12. Having a window from the band room into the living room is absolutely a possibility. See the built-in shelf in the band room? That was actually a window when this building was set up as a recording studio. Using the exterior front door is an idea worth considering. My main concern is that you have to pass through a bunch of doors. It's: front door -> laundry room -> bedroom -> kitchen -> living room. The laundry-to-bedroom and kitchen-to-living-room doors are double wide. I'm 90% sure the bedroom-to-kitchen door is normal width though, so that would need to be widened too. Honestly not thrilled about having to carry things through all those rooms. There is an also a side entrance to the kitchen, which could also possible be made double wide, although there is only 3 feet between that door and the fence, so getting large things in might be difficult. Hmm... Sky lights are something I've been thinking about. I'm also going to ask a contractor about the feasibility of busting a window through the cinder block and sound proofing. My plan is for all the dust making things to be in the band room, with dust collection in there. That way I can close the doors and use the living room as a clean space if needed. I might have two benches. One in the band room and one in the living room. Haven't quite figured it out yet. I don't want to walk back and forth while doing power tool work, but I also want a work surface that isn't in the dusty room.
  13. I'd love to add more windows, but I'm not sure if its feasible for the sound-proofed room with the walls being cinder blocks and having the sound-proofed layering. It's definitely something I'm thinking about though. I currently work in a window-less garage and having a few windows would do wonders.
  14. That's a good thought. I currently don't know how I'm going to fill out both rooms, but I'm sure it won't be too difficult. I currently work out of a 16' x 16' garage so this will feel huge. In my garage shop, I barely have room for my existing tools. No room for an assembly table, larger table saw, larger jointer, etc. I'm currently on a 1 in 1 out tool policy. I recently got rid of my miter saw to make room for a lathe. This new shop will feel huge, but I'm sure I'll be hungering for more space in the near future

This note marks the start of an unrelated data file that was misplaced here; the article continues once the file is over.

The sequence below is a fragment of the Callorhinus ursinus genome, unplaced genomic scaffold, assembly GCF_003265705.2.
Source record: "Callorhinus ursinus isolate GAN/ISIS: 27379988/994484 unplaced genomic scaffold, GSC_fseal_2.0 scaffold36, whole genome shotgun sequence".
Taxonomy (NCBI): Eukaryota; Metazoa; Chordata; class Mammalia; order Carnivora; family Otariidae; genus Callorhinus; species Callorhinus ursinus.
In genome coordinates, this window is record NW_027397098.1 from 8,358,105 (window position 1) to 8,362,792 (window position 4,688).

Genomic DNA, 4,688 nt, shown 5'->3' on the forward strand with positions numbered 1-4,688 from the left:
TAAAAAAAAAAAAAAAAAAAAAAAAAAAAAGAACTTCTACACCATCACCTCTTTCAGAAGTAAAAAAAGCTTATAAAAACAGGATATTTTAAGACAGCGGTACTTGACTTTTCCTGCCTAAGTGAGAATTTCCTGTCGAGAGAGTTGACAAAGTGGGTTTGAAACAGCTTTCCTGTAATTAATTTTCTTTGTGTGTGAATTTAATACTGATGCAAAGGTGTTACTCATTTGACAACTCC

15. I recently purchased a home with a back house that I'm planning on converting into a shop. I want to share my progress and also ask a bunch of questions Let me start off by describing the back house in it's current condition. It's currently configured as a guest house suitable for renters. It has a full bathroom, a very small kitchen, a small bedroom, a decent sized living room, and a large window-less sound-proofed room. Before it was a guest house, it was configured as a recording studio which is why the large room is sound proofed. The rooms I'm planning on using as shop space: The sound-proofed room This room is 22' x 18' feet. The floors and walls are floating, with sound proofed insulation between the exterior and interior walls. Something like this: illustration of floating walls and floors Being a sound proofed room, it doesn't have any windows. It has lots of 120v outlets: every few feet along the wall and a few in middle of the floor (due to it being a band room before) I'm planning on making this the power tool room, with the hopes that the sound proofing will let me work later into the evening without disturbing the neighbors The living room This room is 14' x 16' This has a few small windows and a large window facing into the backyard. You have to walk through this room to get to the sound-proofed room. I'm not sure what my plans are for this room as I'm not used to having so much space. It would certainly make sense to do finishing in this room. I'm going to add an exterior door to this room and make it the "entrance" into the shop. The other rooms: Bathroom and kitchen What shop doesn't need a toilet and a fridge? Bedroom I may keep this as a bedroom for guests. Alternatively, I may turn this into an electronics lab. I have a room dedicated to electronics work in my current house, but I don't use it enough anymore to justify the space. My todo list for the conversion: Replace flooring. Both rooms currently have a lovely lavender carpet that I want to replace with something shop-worthy. Not sure what I'm going to replace it with yet. A wood floor sounds appealing, but might be too costly. Convert living room window into exterior double door. Add side walk leading from drive way to new exterior door Add better lighting to both rooms. They currently have dim track lighting. Consider adding 220v outlets to power tool room I've attached some pictures of the space to this post. Let me know what you think about the space and my plans. What would you do? Any Advice? The whole back house: The living room: The sound-proofed band room: Floor plan: